Wills

 

When people think of the phrase "estate planning," the first thing that comes to mind is a will. Not coincidently, a will is also one of the most important documents used in planning for your future. With a properly structured will, you can direct where your property will go after your death, provide guardians for your minor children, and even create trusts.

 

Q: What is a will?

 

A will is exactly what most people think it is - a document disposing of your property at death. A will nominates a person to serve as a "personal representative," who will manage your affairs after death, pay your creditors, and make sure any remaining property is distributed according to the terms of your will.

 

In addition to disposing of your property, a will can be used to nominate guardians for your minor or disabled children, set up trusts for family members, or disinherit someone in your family. A will is also needed to avoid intestacy. Any property that you pass through a will is subject to probate.

 

Q: What is probate?

 

Any property that you pass through a will is subject to a judicial procedure called probate. Probate is a process designed to examine whether your will is valid, notify and pay your creditors, authorize your personal representative to manage your property, and eventually distribute that property to the people you name in your will.

 

In Wisconsin, your personal representative may choose between two types of probate; informal probate, which is performed mostly by mail, and formal probate, which involves more judicial supervision. Although informal probate is often faster and cheaper, some situations, like disputes about the validity of your will, require formal probate. You can also demand a formal probate by the terms of your will. 

 

Q: You mentioned "intestacy." What is that?

 

When a person dies without a will, all of their assets that are subject to probate (i.e. not in a trust or set up to transfer on death) will pass through a process called intestacy. You can think of intestacy as a sort of state default will that distributes your property according to a statutorily defined set of rules. For example, property subject to intestacy will go first to your spouse. If you don't have a living spouse, the property will go to your children in equal shares, etc. In extreme cases, your property might end up being taken by the state, a process called "escheat."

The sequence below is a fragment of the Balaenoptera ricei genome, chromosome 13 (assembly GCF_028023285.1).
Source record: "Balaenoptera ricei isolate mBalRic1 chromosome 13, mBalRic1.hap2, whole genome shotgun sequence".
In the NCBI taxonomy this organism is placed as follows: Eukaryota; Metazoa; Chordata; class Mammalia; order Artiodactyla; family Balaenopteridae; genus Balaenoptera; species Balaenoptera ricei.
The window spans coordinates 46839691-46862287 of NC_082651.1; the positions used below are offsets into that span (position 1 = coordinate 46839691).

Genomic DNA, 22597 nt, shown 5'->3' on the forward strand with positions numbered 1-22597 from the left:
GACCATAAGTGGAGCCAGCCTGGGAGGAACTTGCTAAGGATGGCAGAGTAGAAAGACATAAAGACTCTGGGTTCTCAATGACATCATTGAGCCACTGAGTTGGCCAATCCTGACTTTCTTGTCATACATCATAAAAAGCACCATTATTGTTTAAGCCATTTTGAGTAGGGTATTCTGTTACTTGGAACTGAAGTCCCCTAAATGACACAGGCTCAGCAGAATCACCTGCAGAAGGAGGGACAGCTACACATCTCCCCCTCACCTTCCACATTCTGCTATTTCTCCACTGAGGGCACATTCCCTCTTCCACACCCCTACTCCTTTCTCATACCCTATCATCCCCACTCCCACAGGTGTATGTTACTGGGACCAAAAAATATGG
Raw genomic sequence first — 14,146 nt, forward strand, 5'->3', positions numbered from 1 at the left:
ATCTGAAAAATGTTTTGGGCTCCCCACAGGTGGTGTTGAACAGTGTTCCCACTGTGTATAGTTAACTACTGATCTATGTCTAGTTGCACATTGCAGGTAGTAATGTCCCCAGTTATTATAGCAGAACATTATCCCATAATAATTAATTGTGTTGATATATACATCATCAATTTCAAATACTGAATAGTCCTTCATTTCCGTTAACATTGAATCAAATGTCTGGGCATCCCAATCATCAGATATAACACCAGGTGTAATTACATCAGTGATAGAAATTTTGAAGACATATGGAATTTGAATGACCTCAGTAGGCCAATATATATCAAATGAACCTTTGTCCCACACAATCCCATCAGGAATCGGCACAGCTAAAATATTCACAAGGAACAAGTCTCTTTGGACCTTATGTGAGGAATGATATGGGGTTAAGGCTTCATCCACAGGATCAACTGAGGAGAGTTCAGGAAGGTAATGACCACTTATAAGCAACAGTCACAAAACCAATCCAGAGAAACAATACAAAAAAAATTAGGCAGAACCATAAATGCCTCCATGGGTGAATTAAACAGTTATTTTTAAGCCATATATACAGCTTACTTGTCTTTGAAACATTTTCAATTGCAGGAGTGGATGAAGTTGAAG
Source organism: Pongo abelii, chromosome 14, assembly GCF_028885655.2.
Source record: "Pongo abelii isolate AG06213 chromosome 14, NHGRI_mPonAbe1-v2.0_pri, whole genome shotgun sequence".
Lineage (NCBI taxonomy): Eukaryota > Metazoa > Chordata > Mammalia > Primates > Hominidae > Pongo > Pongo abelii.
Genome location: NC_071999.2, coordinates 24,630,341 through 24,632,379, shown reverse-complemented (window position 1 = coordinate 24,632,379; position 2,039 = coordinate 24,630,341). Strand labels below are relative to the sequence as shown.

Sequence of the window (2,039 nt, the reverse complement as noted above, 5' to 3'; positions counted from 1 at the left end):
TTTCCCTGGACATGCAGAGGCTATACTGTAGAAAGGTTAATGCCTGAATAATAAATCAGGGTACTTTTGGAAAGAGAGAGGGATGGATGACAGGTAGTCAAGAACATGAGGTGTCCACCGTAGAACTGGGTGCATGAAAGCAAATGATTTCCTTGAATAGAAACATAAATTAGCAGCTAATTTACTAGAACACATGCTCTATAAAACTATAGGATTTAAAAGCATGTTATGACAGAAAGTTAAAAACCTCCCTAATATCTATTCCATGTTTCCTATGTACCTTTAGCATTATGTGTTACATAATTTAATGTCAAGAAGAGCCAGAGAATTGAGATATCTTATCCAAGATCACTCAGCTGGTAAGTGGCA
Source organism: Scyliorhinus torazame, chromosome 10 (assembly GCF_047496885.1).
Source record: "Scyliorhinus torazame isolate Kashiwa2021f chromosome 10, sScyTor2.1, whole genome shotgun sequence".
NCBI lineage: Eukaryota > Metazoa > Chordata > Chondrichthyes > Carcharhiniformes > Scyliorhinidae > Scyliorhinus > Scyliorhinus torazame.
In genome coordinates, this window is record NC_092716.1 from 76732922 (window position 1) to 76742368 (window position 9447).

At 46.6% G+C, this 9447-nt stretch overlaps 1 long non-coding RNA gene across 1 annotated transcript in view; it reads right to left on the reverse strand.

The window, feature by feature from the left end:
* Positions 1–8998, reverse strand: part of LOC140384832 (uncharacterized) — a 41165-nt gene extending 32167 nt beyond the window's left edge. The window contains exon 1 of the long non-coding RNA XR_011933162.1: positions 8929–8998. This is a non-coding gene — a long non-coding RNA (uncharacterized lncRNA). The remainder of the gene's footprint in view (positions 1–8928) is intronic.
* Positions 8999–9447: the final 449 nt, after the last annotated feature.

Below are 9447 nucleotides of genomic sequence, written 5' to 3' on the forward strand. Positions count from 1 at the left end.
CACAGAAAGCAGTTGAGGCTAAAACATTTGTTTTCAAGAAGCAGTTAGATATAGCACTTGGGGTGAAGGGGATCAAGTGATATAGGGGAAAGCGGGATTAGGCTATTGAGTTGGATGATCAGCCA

Q; So intestacy is bad, right?

 

Not necessarily. For a very small subset of people, the intestacy provisions will match up with how they want to distribute their property after death. The key phrase, however, is "small subset." For most people, relying on the intestacy statutes will not succeed in meeting their goals. Even in cases where intestacy gets the property to who you want it to go to, it may not get the property to those people how you want it to go to them. For example, intestacy cannot be used to set up trusts for minor children, which could result in a costly guardianship or custodianship until that child come of age.

 

Q: I have all of my assets in trust, do I still need a will?

 

Yes! Even if your estate plan transfers most of your assets in trust or through other non-probate methods like transfer on death provisions, you still need a will. A will is capable of doing things a trust is not, like nominating guardians for your children, or disinheriting a family member. A will is also needed to dispose of any property you might forget to put into a trust. Wills that are written to take advantage of an already existing trust are frequently called "pour-over" wills.